20. ^ "Archbishop Timothy Dolan cites Mychal Judge among Saints". http://www.archny.org/news-events/news-press-releases/index.cfm?i=12039. Retrieved 2009-05-07. ""The Risen Christ is alive in consecrated religious, women and men, in whom Elizabeth Ann Seton, Frances Xavier Cabrini, and Mychal Judge find most worthy heirs…”"  
  21. ^ Is Mychal Judge a Saint?
  22. ^ The Making of Saint Mychal: USA Today
  23. ^ Father Mychal F. Judge Street
  24. ^ The Father Mychal Judge Ferry
  25. ^ "Sculpted from memories: Statue may be final Judge-ment". Leader (New Jersey). 2008-03-28. http://leadernewspapers.net/modules.php?name=News&file=article&sid=6652. Retrieved 2008-04-14.  
  26. ^ "Alvernia College: Undergraduate Housing". http://www.alvernia.edu/admissions/studentlife/housing.htm. Retrieved 2008-04-30. "Judge Hall, our newest residence hall built in 2005, is named in honor of the late Fr. Mychal Judge, a Franciscan priest who died while ministering to injured firefighters at the World Trade Center site on September 11, 2001."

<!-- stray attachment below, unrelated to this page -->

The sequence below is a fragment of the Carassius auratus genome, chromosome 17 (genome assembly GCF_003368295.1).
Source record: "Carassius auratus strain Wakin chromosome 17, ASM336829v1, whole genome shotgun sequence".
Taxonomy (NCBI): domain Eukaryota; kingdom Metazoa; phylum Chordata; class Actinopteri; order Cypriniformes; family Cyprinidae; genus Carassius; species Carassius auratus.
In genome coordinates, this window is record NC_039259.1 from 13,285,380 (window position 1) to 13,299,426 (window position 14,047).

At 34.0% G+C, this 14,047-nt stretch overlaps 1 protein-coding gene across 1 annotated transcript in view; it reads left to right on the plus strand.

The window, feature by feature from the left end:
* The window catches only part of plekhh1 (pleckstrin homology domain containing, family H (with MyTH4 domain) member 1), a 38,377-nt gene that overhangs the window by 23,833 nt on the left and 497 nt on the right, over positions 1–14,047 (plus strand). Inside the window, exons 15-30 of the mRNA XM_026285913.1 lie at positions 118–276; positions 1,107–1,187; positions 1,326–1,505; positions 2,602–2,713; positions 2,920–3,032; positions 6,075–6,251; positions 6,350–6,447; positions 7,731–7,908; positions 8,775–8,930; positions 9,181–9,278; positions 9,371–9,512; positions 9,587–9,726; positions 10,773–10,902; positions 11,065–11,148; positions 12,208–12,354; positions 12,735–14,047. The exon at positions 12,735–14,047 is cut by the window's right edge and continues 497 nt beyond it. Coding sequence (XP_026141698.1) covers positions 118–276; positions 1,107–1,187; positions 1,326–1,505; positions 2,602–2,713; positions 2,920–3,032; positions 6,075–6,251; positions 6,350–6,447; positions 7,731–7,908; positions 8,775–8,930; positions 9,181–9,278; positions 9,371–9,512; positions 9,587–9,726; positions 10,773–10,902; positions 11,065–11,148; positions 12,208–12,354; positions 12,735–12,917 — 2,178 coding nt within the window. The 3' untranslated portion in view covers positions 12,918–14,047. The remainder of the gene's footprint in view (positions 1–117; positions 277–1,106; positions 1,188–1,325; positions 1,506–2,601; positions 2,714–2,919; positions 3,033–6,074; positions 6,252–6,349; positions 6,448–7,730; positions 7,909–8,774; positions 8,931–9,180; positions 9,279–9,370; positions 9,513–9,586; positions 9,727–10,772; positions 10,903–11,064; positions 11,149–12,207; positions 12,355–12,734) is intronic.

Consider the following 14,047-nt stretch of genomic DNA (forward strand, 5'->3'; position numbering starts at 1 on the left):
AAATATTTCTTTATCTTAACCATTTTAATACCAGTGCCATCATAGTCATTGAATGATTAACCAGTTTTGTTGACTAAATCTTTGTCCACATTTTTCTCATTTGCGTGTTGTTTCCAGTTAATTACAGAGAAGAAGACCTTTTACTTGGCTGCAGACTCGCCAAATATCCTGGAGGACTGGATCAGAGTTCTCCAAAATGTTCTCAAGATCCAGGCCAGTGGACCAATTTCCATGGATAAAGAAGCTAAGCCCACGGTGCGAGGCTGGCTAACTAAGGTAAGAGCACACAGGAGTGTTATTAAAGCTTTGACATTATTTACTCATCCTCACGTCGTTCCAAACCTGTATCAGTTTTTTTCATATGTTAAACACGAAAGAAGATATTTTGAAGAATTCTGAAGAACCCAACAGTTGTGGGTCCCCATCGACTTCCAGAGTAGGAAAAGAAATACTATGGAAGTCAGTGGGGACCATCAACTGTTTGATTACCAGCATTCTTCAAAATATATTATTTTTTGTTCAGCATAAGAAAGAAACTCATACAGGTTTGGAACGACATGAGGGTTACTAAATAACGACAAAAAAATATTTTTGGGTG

27. ^ The Mychal Judge Act
  28. ^ Saint of 9/11 (film) homepage
  29. ^ Annual Father Mychal Judge Walk of Remembrance
  30. ^ Annual Father Mychal Judge Mass in Boston
  31. ^ Dahir, Mubarak (October 23, 2001), "Our Heroes" ( – Scholar search), The Advocate, http://findarticles.com/p/articles/mi_m1589/is_2001_Oct_23/ai_79236008/pg_2, retrieved 2007-10-24  
  32. ^ Cassels, Peter (2001-09-27). "Tributes keep flowing for NYC Fire Dept. chaplain Mychal Judge, one of those who died in the World Trade Center attacks". Bay Windows. http://www.tampabaycoalition.com/files/1003FatherMikeBW.htm. Retrieved 2004-04-16.  
  33. ^ Senior, Jennifer (November 12, 2001). "The Firemen's Friar". New York Magazine. http://newyorkmetro.com/nymetro/news/sept11/features/5372/index2.html. Retrieved 2006-09-14.  
  34. ^ A September 11th Hijacking
  35. ^ A Gay Saint in fact
  36. ^ pp. 86, 301-302: Daly, Michael, Ibid (2008)
  37. ^ Newman, Andy (2005-09-25). "Admirers of Fallen 9/11 Hero Disdain the Vatican's Likely Plan to Bar Gays as Priests". New York Times. http://www.nytimes.com/2005/09/25/nyregion/25judge.html. Retrieved 2008-04-17.  
  38. ^ What is Dignity?
  39. ^ Letter to the Bishops of the Catholic Church on the Pastoral Care of Homosexual Persons
  40. ^ pp. 119-120: Ford, Michael, Ibid (2002)
  41. ^ p. 182: Ford, Michael, Ibid (2002)
  42. ^ p. 124: Ford, Michael, Ibid (2002)

Further reading